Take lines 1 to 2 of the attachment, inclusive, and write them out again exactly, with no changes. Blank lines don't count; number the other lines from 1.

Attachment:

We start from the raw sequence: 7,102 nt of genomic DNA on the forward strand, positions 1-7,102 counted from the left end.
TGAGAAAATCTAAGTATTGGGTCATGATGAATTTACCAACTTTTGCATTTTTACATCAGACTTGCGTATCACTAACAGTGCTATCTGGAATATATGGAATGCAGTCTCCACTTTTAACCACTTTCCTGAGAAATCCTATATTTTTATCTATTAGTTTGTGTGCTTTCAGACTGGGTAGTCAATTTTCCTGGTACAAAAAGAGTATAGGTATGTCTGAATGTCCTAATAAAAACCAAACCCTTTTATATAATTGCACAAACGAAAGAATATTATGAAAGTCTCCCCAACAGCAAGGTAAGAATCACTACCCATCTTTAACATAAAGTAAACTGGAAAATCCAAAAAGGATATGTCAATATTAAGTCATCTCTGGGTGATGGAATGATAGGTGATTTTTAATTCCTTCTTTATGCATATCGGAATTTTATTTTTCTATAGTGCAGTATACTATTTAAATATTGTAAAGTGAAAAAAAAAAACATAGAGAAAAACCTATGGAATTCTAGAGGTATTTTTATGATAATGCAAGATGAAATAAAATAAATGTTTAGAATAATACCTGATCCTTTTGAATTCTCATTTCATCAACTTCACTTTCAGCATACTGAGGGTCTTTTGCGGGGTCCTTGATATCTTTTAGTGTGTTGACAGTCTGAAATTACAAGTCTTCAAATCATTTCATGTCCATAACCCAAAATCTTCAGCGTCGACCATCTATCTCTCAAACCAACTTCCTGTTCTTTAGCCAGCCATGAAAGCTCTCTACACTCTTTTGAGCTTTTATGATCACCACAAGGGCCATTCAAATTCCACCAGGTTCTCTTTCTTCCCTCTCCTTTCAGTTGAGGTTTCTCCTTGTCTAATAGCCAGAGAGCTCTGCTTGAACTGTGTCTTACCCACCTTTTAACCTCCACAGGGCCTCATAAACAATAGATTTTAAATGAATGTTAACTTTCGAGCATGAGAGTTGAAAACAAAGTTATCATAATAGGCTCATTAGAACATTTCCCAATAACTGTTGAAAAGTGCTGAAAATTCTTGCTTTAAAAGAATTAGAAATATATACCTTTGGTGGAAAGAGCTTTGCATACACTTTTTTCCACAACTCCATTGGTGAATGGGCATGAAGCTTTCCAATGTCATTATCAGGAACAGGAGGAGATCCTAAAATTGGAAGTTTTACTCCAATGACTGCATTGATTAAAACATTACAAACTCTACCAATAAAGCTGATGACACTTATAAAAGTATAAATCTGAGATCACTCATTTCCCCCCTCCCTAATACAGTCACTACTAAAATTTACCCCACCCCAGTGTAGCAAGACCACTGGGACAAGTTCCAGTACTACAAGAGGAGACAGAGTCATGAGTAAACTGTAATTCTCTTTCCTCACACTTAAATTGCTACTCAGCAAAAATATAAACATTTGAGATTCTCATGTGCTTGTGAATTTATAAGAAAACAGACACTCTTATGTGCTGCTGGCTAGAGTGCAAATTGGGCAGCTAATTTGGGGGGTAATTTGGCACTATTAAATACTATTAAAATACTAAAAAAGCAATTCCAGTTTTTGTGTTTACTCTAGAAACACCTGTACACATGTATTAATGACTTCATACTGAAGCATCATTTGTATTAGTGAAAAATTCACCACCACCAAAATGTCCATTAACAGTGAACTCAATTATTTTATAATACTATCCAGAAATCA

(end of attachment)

We start from the raw sequence: 7,102 nt of genomic DNA on the forward strand, positions 1-7,102 counted from the left end.
TGAGAAAATCTAAGTATTGGGTCATGATGAATTTACCAACTTTTGCATTTTTACATCAGACTTGCGTATCACTAACAGTGCTATCTGGAATATATGGAATGCAGTCTCCACTTTTAACCACTTTCCTGAGAAATCCTATATTTTTATCTATTAGTTTGTGTGCTTTCAGACTGGGTAGTCAATTTTCCTGGTACAAAAAGAGTATAGGTATGTCTGAATGTCCTAATAAAAACCAAACCCTTTTATATAATTGCACAAACGAAAGAATATTATGAAAGTCTCCCCAACAGCAAGGTAAGAATCACTACCCATCTTTAACATAAAGTAAACTGGAAAATCCAAAAAGGATATGTCAATATTAAGTCATCTCTGGGTGATGGAATGATAGGTGATTTTTAATTCCTTCTTTATGCATATCGGAATTTTATTTTTCTATAGTGCAGTATACTATTTAAATATTGTAAAGTGAAAAAAAAAAACATAGAGAAAAACCTATGGAATTCTAGAGGTATTTTTATGATAATGCAAGATGAAATAAAATAAATGTTTAGAATAATACCTGATCCTTTTGAATTCTCATTTCATCAACTTCACTTTCAGCATACTGAGGGTCTTTTGCGGGGTCCTTGATATCTTTTAGTGTGTTGACAGTCTGAAATTACAAGTCTTCAAATCATTTCATGTCCATAACCCAAAATCTTCAGCGTCGACCATCTATCTCTCAAACCAACTTCCTGTTCTTTAGCCAGCCATGAAAGCTCTCTACACTCTTTTGAGCTTTTATGATCACCACAAGGGCCATTCAAATTCCACCAGGTTCTCTTTCTTCCCTCTCCTTTCAGTTGAGGTTTCTCCTTGTCTAATAGCCAGAGAGCTCTGCTTGAACTGTGTCTTACCCACCTTTTAACCTCCACAGGGCCTCATAAACAATAGATTTTAAATGAATGTTAACTTTCGAGCATGAGAGTTGAAAACAAAGTTATCATAATAGGCTCATTAGAACATTTCCCAATAACTGTTGAAAAGTGCTGAAAATTCTTGCTTTAAAAGAATTAGAAATATATACCTTTGGTGGAAAGAGCTTTGCATACACTTTTTTCCACAACTCCATTGGTGAATGGGCATGAAGCTTTCCAATGTCATTATCAGGAACAGGAGGAGATCCTAAAATTGGAAGTTTTACTCCAATGACTGCATTGATTAAAACATTACAAACTCTACCAATAAAGCTGATGACACTTATAAAAGTATAAATCTGAGATCACTCATTTCCCCCCTCCCTAATACAGTCACTACTAAAATTTACCCCACCCCAGTGTAGCAAGACCACTGGGACAAGTTCCAGTACTACAAGAGGAGACAGAGTCATGAGTAAACTGTAATTCTCTTTCCTCACACTTAAATTGCTACTCAGCAAAAATATAAACATTTGAGATTCTCATGTGCTTGTGAATTTATAAGAAAACAGACACTCTTATGTGCTGCTGGCTAGAGTGCAAATTGGGCAGCTAATTTGGGGGGTAATTTGGCACTATTAAATACTATTAAAATACTAAAAAAGCAATTCCAGTTTTTGTGTTTACTCTAGAAACACCTGTACACATGTATTAATGACTTCATACTGAAGCATCATTTGTATTAGTGAAAAATTCACCACCACCAAAATGTCCATTAACAGTGAACTCAATTATTTTATAATACTATCCAGAAATCA